Wind Power - Betz's law
Wind power is the conversion of wind energy into a useful form of energy, such as using wind turbines to produce electrical power, windmills for mechanical power, windpumps for water pumping or drainage, or sails to propel ships.
This equation calculates the power produced by a wind turbine.
Wind power in an open air stream is thus proportional to the third power of the wind speed; the available power increases eightfold when the wind speed doubles. Wind turbines for grid electricity therefore need to be especially efficient at greater wind speeds.
Betz’s law indicates the maximum power that can be extracted from the wind, independent of the design of a wind turbine in open flow. It was published in 1919, by the German physicist Albert Betz. The law is derived from the principles of conservation of mass and momentum of the air stream flowing through an idealized “actuator disk” that extracts energy from the wind stream. According to Betz’s law, no turbine can capture more than 16/27 (59.3%) of the kinetic energy in wind. The factor 16/27 (0.593) is known as Betz’s coefficient. Practical utility-scale wind turbines achieve at peak 75% to 80% of the Betz limit.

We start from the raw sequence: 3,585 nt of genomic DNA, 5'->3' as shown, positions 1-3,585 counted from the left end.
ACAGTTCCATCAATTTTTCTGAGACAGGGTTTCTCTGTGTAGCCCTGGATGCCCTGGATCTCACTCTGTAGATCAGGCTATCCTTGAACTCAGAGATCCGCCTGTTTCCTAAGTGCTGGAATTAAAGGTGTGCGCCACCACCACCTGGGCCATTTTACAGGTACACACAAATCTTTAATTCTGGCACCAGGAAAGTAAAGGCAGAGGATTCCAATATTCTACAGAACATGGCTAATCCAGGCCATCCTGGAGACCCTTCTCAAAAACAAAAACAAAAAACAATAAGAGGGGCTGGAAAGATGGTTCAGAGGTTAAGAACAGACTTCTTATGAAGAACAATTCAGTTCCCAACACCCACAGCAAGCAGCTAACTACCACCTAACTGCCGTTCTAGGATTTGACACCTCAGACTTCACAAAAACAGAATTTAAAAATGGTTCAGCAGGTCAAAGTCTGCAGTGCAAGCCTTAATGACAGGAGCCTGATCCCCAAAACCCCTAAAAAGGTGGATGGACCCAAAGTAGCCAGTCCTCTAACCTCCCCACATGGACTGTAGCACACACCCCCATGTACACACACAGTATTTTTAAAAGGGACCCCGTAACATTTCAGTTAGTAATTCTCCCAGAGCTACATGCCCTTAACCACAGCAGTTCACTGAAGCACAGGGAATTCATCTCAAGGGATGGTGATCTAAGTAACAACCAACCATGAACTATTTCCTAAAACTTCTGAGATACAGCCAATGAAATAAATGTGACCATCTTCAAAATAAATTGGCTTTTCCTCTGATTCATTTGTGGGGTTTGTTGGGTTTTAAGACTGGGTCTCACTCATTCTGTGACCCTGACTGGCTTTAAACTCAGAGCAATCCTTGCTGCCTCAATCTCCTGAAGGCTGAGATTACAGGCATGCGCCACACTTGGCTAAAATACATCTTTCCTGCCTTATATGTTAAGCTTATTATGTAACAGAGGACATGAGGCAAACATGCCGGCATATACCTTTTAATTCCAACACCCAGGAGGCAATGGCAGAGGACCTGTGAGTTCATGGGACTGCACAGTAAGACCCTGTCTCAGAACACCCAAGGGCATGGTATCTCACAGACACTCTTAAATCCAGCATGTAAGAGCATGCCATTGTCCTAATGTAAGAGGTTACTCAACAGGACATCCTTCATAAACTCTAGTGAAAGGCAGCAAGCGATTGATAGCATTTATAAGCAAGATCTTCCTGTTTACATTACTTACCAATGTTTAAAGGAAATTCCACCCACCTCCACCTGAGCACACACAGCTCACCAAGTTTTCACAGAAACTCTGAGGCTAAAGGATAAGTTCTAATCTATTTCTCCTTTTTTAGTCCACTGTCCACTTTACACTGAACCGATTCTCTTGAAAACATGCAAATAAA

The Betz limit is based on an open disk actuator. If a diffuser is used to collect additional wind flow and direct it through the turbine, more energy can be extracted, but the limit still applies to the cross-section of the entire structure.
Modern large wind turbines achieve peak values for Cp in the range of 0.45 to 0.50, about 75% to 85% of the theoretically possible maximum. In high wind speed where the turbine is operating at its rated power the turbine rotates (pitches) its blades to lower Cp to protect itself from damage. The power in the wind increases by a factor of 8 from 12.5 to 25 m/s, so Cp must fall accordingly, getting as low as 0.06 for winds of 25 m/s.Related formulas
|power coefficient (Betz limit - max value : 0.593) (dimensionless)
|rotor area (m2)
|density of air (kg/m3)
|wind speed (m/s)